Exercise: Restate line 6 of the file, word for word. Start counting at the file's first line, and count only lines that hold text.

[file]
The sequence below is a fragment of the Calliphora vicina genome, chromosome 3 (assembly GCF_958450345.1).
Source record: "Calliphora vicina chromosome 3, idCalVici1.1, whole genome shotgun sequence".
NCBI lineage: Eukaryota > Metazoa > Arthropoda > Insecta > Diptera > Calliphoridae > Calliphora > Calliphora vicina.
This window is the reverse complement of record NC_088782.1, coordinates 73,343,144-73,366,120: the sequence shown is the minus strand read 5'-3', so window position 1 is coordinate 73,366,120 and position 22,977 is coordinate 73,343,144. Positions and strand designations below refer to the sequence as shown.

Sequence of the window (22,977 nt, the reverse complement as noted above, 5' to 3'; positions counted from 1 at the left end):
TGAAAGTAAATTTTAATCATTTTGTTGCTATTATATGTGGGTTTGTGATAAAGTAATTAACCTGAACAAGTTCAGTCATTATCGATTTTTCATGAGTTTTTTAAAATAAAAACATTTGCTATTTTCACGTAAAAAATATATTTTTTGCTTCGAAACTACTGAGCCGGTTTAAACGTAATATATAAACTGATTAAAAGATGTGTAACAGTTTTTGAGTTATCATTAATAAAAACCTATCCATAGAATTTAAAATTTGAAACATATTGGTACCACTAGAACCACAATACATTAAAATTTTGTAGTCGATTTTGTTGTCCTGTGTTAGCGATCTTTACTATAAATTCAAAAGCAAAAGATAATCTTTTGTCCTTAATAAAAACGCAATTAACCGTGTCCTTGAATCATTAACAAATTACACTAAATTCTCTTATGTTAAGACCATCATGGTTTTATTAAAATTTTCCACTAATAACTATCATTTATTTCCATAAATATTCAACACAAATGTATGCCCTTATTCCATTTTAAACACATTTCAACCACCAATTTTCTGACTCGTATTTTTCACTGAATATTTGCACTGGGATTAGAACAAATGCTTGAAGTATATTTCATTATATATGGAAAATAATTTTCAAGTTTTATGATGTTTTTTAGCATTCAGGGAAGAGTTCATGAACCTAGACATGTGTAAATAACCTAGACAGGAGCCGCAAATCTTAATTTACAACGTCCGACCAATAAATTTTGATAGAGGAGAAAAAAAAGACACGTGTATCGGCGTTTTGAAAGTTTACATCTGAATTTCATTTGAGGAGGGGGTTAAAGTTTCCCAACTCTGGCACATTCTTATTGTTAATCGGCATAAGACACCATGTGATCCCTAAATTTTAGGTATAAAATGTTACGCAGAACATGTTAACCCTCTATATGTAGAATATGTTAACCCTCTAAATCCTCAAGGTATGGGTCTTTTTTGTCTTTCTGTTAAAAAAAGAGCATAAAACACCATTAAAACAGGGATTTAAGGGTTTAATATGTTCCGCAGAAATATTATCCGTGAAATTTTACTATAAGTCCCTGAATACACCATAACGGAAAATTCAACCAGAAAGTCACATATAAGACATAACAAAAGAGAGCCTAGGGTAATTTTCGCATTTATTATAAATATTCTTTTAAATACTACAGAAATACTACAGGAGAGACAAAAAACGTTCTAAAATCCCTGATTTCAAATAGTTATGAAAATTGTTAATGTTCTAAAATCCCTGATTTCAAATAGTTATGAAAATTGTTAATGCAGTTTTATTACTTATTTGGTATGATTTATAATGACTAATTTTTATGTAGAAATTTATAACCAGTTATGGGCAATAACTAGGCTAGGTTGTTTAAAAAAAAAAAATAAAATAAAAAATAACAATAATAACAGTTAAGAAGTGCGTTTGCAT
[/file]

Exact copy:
TGAAAGTAAATTTTAATCATTTTGTTGCTATTATATGTGGGTTTGTGATAAAGTAATTAACCTGAACAAGTTCAGTCATTATCGATTTTTCATGAGTTTTTTAAAATAAAAACATTTGCTATTTTCACGTAAAAAATATATTTTTTGCTTCGAAACTACTGAGCCGGTTTAAACGTAATATATAAACTGATTAAAAGATGTGTAACAGTTTTTGAGTTATCATTAATAAAAACCTATCCATAGAATTTAAAATTTGAAACATATTGGTACCACTAGAACCACAATACATTAAAATTTTGTAGTCGATTTTGTTGTCCTGTGTTAGCGATCTTTACTATAAATTCAAAAGCAAAAGATAATCTTTTGTCCTTAATAAAAACGCAATTAACCGTGTCCTTGAATCATTAACAAATTACACTAAATTCTCTTATGTTAAGACCATCATGGTTTTATTAAAATTTTCCACTAATAACTATCATTTATTTCCATAAATATTCAACACAAATGTATGCCCTTATTCCATTTTAAACACATTTCAACCACCAATTTTCTGACTCGTATTTTTCACTGAATATTTGCACTGGGATTAGAACAAATGCTTGAAGTATATTTCATTATATATGGAAAATAATTTTCAAGTTTTATGATGTTTTTTAGCATTCAGGGAAGAGTTCATGAACCTAGACATGTGTAAATAACCTAGACAGGAGCCGCAAATCTTAATTTACAACGTCCGACCAATAAATTTTGATAGAGGAGAAAAAAAAGACACGTGTATCGGCGTTTTGAAAGTTTACATCTGAATTTCATTTGAGGAGGGGGTTAAAGTTTCCCAACTCTGGCACATTCTTATTGTTAATCGGCATAAGACACCATGTGATCCCTAAATTTTAGGTATAAAATGTTACGCAGAACATGTTAACCCTCTATATGTAGAATATGTTAACCCTCTAAATCCTCAAGGTATGGGTCTTTTTTGTCTTTCTGTTAAAAAAAGAGCATAAAACACCATTAAAACAGGGATTTAAGGGTTTAATATGTTCCGCAGAAATATTATCCGTGAAATTTTACTATAAGTCCCTGAATACACCATAACGGAAAATTCAACCAGAAAGTCACATATAAGACATAACAAAAGAGAGCCTAGGGTAATTTTCGCATTTATTATAAATATTCTTTTAAATACTACAGAAATACTACAGGAGAGACAAAAAACGTTCTAAAATCCCTGATTTCAAATAGTTATGAAAATTGTTAATGTTCTAAAATCCCTGATTTCAAATAGTTATGAAAATTGTTAATGCAGTTTTATTACTTATTTGGTATGATTTATAATGACTAATTTTTATGTAGAAATTTATAACCAGTTATGGGCAATAACTAGGCTAGGTTGTTTAAAAAAAAAAAATAAAATAAAAAATAACAATAATAACAGTTAAGAAGTGCGTTTGCAT